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opinion

Arthur Herman is the author of The New York Times bestseller How the Scots Invented the Modern World. He is current a senior fellow at the Hudson Institute in Washington.

On Thursday, Scotland, Great Britain, and the world dodged a bullet. By a large margin Scottish voters decided not to opt for independence in a referendum that was as ill-conceived as it was catastrophically timed.

The damage a majority Yes vote would have done was difficult to fathom or calculate. What a No vote will mean for the future, is almost as hard to predict, yet it requires a similar series of hard questions demanding hard answers.

First, why was the resolution defeated? As I explained in How The Scots Invented the Modern World, the Scottish personality brings a peculiar mixture of soft-hearted romanticism and hard-headed realism. The romanticism surfaces in the novels of Sir Walter Scott; the legends about William Wallace and the nostalgia for Bonnie Prince Charlie; and Scottish nationalist myths about how tartan-clad clans used to wallow happily in the heather until the hated English arrived, first with their sheep in the Clearances and then with their grouse and deer shooting stands.

It was this romantic, English-hating side that inspired Yes voters, who also bought Alex Salmond's promises of a welfare state heaven on earth with independence – even though he deceived everyone on what it would cost and where the money would come from.

In the end, it was a referendum designed for the credulous by the unscrupulous, and for a while the polls seemed to suggest it might work.

But then the other side of the Scottish personality, the practical side, asserted itself. People realized Scotland has done pretty well by 300 years of union – just as Britain has done well by the Scots. More recently, that legacy has begun to smart, with the embrace of an overcentralized and over-bureacratized government in London, especially the shameful squandering of Scotland's North Sea oil. Indeed, the desire for oil lies at the bottom of the Scottish independence movement, and the SNP, since the 1970's.

But oil alone was never going to be enough for Scots. They were not destined to become Europe's Kuwait. Scots are far too practical, and gifted with too much imagination and independence; too independent, paradoxically, to buy a cheap sham version of it in a referendum.

Second, who are the big winners and losers? Clearly the biggest winner is David Cameron, who's just saved his political career from obloquy and oblivion. Probably also the Labour Party, which will need those fifty-five or so Scottish seats in the next election.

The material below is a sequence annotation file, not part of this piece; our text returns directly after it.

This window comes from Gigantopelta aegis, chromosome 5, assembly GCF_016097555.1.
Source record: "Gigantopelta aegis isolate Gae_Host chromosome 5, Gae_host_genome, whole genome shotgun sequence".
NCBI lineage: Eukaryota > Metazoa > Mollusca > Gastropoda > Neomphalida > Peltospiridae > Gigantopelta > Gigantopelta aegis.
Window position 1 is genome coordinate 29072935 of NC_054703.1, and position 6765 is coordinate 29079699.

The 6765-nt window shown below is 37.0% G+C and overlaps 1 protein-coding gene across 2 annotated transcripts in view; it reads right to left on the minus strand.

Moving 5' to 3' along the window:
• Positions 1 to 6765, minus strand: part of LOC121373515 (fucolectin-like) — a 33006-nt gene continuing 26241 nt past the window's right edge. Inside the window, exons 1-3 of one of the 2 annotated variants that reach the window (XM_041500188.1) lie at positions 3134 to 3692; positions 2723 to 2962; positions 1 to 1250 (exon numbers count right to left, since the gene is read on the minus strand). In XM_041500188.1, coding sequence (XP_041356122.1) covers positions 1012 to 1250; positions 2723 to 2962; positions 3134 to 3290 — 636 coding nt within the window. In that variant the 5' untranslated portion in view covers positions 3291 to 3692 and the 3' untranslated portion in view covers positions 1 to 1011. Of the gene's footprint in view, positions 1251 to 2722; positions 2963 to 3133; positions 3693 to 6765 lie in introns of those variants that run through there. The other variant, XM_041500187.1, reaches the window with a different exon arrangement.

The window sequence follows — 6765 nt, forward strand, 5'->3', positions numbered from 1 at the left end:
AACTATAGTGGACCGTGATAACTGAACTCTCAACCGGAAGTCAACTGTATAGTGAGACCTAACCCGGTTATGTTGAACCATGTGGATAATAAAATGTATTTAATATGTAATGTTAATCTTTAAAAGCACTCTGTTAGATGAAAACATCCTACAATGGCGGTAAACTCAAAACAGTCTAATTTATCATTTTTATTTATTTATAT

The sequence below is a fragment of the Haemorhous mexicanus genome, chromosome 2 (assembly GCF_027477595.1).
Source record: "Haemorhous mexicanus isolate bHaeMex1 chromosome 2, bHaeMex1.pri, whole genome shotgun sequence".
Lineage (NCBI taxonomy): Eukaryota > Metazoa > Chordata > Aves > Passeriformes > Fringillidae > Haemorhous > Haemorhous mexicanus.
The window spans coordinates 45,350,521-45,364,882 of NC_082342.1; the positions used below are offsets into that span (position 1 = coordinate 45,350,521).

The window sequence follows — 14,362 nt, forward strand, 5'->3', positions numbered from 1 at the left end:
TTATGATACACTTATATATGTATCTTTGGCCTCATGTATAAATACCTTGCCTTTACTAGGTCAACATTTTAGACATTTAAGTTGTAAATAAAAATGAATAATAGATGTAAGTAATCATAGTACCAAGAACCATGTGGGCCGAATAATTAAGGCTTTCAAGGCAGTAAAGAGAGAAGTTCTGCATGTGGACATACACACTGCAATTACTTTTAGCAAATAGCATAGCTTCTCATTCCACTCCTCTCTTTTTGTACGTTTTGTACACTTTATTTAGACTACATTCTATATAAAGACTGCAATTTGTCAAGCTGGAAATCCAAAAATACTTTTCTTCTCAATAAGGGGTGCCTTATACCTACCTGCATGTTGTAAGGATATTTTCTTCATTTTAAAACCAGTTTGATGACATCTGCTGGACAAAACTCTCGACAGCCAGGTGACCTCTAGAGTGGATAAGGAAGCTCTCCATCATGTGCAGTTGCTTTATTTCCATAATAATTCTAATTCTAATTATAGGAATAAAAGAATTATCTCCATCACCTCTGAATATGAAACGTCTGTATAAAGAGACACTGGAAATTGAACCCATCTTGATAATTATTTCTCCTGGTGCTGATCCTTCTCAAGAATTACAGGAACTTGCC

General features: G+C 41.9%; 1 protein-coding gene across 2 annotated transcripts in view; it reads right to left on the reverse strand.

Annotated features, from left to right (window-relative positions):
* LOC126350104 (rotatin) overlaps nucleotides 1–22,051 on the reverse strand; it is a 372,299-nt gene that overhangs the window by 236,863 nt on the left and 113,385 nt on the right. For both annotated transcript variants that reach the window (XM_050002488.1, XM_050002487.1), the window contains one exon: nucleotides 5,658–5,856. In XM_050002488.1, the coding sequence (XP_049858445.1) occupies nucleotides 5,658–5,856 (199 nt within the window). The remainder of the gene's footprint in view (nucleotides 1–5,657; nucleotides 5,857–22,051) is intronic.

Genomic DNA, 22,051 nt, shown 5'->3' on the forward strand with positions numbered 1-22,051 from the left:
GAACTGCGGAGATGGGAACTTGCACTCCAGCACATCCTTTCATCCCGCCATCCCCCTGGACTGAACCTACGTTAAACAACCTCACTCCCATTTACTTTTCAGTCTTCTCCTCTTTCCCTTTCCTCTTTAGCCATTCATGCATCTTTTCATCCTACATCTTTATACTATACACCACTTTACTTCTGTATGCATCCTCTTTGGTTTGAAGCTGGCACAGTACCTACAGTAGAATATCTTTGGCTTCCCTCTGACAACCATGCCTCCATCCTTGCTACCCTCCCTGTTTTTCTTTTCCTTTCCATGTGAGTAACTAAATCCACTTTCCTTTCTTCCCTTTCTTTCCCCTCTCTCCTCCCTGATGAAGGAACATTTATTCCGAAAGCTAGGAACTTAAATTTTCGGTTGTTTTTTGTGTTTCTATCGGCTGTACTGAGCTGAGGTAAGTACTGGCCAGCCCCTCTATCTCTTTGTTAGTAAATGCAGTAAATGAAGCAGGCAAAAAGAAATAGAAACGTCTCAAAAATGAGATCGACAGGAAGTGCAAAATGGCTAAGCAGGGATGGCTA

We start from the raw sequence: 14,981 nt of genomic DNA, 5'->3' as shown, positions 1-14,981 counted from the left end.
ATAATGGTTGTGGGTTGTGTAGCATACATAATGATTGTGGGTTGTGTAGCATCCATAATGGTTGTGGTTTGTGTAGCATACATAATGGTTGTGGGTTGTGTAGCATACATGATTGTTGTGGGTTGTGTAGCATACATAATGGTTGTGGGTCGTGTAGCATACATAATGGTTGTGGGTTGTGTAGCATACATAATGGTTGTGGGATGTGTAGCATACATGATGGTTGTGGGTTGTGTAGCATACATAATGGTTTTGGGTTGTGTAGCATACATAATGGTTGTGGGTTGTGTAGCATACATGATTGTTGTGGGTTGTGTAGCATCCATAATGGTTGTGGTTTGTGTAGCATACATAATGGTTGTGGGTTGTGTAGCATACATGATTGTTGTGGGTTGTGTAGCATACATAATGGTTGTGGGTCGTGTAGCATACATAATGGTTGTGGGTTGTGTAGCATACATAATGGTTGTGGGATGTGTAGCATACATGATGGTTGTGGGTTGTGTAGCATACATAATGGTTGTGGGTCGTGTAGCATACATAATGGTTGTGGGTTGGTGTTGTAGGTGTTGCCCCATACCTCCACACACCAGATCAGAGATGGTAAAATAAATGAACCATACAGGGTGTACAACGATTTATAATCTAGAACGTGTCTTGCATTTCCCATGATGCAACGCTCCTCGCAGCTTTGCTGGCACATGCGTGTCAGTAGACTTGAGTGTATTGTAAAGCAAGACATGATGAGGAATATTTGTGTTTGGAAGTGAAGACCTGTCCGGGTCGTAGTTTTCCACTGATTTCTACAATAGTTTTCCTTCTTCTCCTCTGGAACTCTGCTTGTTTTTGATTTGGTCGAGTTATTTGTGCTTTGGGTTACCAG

The biggest loser, interestingly, is Russian President Vladimir Putin. He had clearly hoped that the break up of Great Britain and very probably NATO, would extend his advantage in dominating Eastern Europe. It would also have sent the European Union into a tailspin as separatist movements from Spain to Belgium and Italy would have taken heart and broken out like measles.

As for the referendum's Rasputin, Alex Salmond, it's difficult to assess the impact of defeat and his intention to resign on the future. On the one hand, his side has lost, and badly; on the other, bringing Britain to the brink of dissolution will gain his successor leverage in the next round of negotiations with Westminster.

Which leads to the third question of what happens next? Most analysts predict London will now be desperate to placate Scottish national sentiment by giving the Parliament in Edinburgh the power to tax as well as spend, to its heart's delight.

This is a profoundly bad idea. The entire Scottish independence and other European separatist movements, as well as general anti-EU feeling in Europe and the Tea Party in America, are part of a single great revolt against big unwieldy government with a capital G, that insists it knows best but in fact continually makes things worse. Yet that's precisely what Mr. Salmond and his minions promise more of, if they can get more power from London. That's not a formula for a happy, healthy future Scotland.

So what should the Scots do now? Some in the Liberal Democrat Party are proposing that perhaps it's time to replace the old Act of Union with a federal system of government. But why should Scotland federate with the English and that hated government in London? Perhaps there's another place where Scots would feel more appreciated, with a far more dynamic economy and healthier standard of living, a country that's not immune to the blandishments of Big Government but that does it better and congenially – a country, in short, with a real future instead of just an illustrious past.

That's Canada. Most of the Scots' relatives live here anyway; they would certainly feel at home reading the local newspaper or shopping on the Internet. A transatlantic federation with Canada could only have a salutary effect on Scots' future – and on Canada itself. It would revive the Scots's native optimism and those Scottish innovative instincts that James Watt and Andrew Carnegie once embodied, but which have been buried alive under a morass of welfare payments, union rules, and government regulations issuing from London – and very soon from Edinburgh.

It could even trigger a new Scottish diaspora, as eager young emigrants create a new future for themselves in the neighborhoods of Toronto and Vancouver, or on the plains of Alberta – plenty of oil sands there to gratify their lust for petroleum.

As a wise person pointed out, Canada already has a Nova Scotia, so why not a Scotia Antiqua as well?

Farfetched? Scots have accomplished stranger things in their past. And if Ottawa balks, they could sweeten the deal by convincing London to take Quebec in trade.